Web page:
Children of the Jacaranda Tree plants its story firmly in the tumultuous landscape of Iran in the 1970s and '80s. The Shah was overthrown in the late 1970s, and political activists were full of hope for a new kind of Iran. But it was to be a fleeting hope. The new Islamic Republic of Iran threw dissenters in prison, charging them with anti-government activities. Then, in 1988, they executed many of them.
Sahar Delijani, author of Children of the Jacaranda Tree, was born in Evin prison in Tehran, Iran's capital city, in 1983. Her parents had been among the many working to overthrow the monarchy. They were secularists who wanted and hoped for a secular republic, but instead the Islamic fundamentalists grabbed complete power and Iran became a theocracy. Many of the secular activists renewed their efforts for a democratic government and many of them ended in prison - including Delijani's parents and some of her aunts and uncles. Both Delijani's mother and aunt were pregnant at the time. Both gave birth in the prison.
"The book's first chapter is inspired by what my mom went through giving birth to me behind bars. A few years later my parents were released, which was fortunate for them because in 1988 - the last year of the Iran/Iraq war - the regime carried out mass executions of political prisoners. It has been estimated that the purge killed between three and twelve thousand people. We'll never know the exact number because their bodies weren't turned over to their families and funerals were not allowed. Instead many of the victims were buried in mass graves. My dad's brother was among those executed that summer."
Evin prison (nicknamed Evin University because it has held so many intellectuals) is located in Evin, in the north-west of Tehran, at the foot of the Alborz Mountains. Constructed in 1972, it has an execution yard, a courtroom, and cell blocks. It was originally run by the Shah's security and intelligence unit and was designed to hold 320 prisoners (20 in solitary and 300 in general); but was later expanded to house over 1500, including over 100 solitary cells for political prisoners.
After the Islamic Republic was established, Evin prison was expanded enormously to house over 15,000 prisoners. While its stated purpose is as a detention center prior to trial, many prisoners have lived out their sentences in Evin, and many others have been executed there.
Internationally, Evin prison is synonymous with political prisoner and revolution. Many famous political activists and accused activists have been imprisoned and worse there. Here is a very small sampling of their stories:
Nargess Eskandari-Grünberg, an Iranian psychotherapist and current member of the Green Party in Germany, was imprisoned at Evin after demonstrating for women's rights and reform. She says that prisoners don't have a good sense of what the prison looks like because they are blindfolded when moving from place to place. Torture is a standard practice for interrogation.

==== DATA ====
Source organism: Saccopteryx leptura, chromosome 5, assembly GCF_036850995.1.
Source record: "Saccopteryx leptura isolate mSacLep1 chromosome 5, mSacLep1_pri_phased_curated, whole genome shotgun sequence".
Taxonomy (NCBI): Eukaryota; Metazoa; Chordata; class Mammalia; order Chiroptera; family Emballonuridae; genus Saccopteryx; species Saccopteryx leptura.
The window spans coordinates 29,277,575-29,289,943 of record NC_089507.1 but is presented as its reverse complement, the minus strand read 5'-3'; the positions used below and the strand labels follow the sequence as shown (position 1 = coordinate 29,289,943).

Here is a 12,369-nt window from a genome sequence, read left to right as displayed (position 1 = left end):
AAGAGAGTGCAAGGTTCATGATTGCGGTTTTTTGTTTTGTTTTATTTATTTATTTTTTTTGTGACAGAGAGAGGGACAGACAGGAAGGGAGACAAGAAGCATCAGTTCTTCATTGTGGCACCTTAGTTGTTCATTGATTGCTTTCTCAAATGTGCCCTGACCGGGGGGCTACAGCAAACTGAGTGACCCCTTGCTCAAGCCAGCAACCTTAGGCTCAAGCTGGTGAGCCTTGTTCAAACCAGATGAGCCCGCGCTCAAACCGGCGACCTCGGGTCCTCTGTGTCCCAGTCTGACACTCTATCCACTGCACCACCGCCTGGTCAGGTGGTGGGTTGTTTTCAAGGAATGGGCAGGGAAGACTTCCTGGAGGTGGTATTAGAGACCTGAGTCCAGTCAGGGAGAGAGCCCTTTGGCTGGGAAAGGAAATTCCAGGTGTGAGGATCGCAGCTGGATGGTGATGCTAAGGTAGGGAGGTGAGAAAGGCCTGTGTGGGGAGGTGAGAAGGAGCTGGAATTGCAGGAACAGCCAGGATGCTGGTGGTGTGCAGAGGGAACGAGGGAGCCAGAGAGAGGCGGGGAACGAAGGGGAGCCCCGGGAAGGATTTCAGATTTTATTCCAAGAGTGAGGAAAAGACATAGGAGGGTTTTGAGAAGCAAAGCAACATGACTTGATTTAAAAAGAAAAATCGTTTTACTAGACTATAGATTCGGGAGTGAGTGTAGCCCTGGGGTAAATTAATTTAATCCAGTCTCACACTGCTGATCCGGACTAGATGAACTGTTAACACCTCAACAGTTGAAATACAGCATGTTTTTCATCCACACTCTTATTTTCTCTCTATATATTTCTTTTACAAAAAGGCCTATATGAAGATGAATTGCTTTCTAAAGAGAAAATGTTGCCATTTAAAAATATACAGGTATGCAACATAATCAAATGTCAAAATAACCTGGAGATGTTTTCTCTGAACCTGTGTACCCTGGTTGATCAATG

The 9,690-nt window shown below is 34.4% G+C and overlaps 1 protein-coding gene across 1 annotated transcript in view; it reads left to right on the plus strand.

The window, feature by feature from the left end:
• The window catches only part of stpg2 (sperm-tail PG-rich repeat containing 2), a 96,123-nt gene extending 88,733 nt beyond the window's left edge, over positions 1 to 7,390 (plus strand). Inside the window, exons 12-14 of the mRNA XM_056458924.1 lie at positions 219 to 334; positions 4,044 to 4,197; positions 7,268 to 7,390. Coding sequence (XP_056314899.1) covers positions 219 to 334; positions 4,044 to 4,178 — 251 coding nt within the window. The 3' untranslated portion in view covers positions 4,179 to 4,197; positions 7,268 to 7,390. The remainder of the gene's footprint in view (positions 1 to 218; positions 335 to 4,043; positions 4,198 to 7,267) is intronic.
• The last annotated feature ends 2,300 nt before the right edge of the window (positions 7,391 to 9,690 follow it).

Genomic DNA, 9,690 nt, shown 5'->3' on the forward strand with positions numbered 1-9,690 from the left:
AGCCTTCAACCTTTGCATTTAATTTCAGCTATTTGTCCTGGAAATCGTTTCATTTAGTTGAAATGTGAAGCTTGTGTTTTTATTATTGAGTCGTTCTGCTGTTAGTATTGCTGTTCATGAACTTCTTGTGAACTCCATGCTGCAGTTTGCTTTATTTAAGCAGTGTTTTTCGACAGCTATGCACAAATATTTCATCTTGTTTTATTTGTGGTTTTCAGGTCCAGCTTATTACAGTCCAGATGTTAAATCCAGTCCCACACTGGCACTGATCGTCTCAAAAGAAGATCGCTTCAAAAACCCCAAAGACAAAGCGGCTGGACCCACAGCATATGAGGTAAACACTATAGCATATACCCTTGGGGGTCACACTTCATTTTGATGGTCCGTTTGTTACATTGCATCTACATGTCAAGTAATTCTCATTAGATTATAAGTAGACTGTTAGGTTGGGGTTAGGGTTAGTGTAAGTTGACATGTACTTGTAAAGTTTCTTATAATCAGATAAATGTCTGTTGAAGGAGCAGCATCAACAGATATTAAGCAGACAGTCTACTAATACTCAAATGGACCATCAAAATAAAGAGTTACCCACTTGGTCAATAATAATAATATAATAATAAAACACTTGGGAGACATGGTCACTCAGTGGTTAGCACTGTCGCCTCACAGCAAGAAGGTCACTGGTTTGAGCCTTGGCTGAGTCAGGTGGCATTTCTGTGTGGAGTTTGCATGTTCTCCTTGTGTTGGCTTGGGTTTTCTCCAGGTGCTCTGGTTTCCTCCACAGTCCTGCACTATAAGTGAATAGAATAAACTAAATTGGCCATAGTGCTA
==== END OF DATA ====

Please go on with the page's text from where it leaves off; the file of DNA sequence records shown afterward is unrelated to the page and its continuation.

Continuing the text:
Activist Marina Nemat was arrested and imprisoned in 1982 for attending rallies and writing anti-revolutionary articles in her school newspaper against the Iranian Republic. She was 16 years old, and was sentenced to life. But in a remarkable turn of fate, a prison guard fell in love with her and forced her to marry him, which allowed her to leave the prison. After he died she was sent back and it was his family that ultimately helped her get released for good.
Akbar Ganji, an Iranian journalist and writer was held in Evin from 2001-2006 after publishing stories about dissident writers who had been assassinated. He has been called Iran's preeminent dissident. Mohsen Sazegara, also an Iranian journalist and pro-democracy activist, was imprisoned in 2003. Nasser Zarafshan, an Iranian novelist, translator, and attorney, was at Evin from 2002-2007 because he was legal counsel for two of the families that Ganji had written about.
Roxana Saberi, an Iranian-Japanese journalist, was arrested on accusations that she was a spy. She explains that intimidation and isolation are common confession techniques; that she was forced to confess to things that weren't true; that she was given no pen and paper, no bed, and had to ask to go to the bathroom.
Zahra Kazemi, a Canadian-Iranian photojournalist, was taken into Evin prison in 2003 after being arrested for taking photos of a student protest outside a prison in Tehran. She died of trauma to the head after being beaten and raped shortly after entering Evin.
Tens of thousands of activists have entered Evin; many thousands have died there. Children of the Jacaranda Tree gives voice to them, as well as their children.
"I want readers to see that history is the same all over the world. We all want the same things. Every nation has had its wars, its own fight for democracy, and its own battles for freedom. Whether these battles take place in Syria, Argentina, Burma, Iran or anywhere else they're all similar and all carry the same message: that people want to live freely; that we are all much more alike than we could possibly imagine; that we all want the same things; and we all go through the same pain to get there. Anyone who has given birth in a prison and ends up having to give their child away goes through the same grief and the same pain, regardless of what country they're from. That's the overriding message: we're all the same."
First portrait of Marina Nemat, second of Mohsen Sazegara, third of Zahra Kazemi and the final portrait of Sahar Delijani.
This article was originally published in July 2013, and has been updated for the
June 2014 paperback release.
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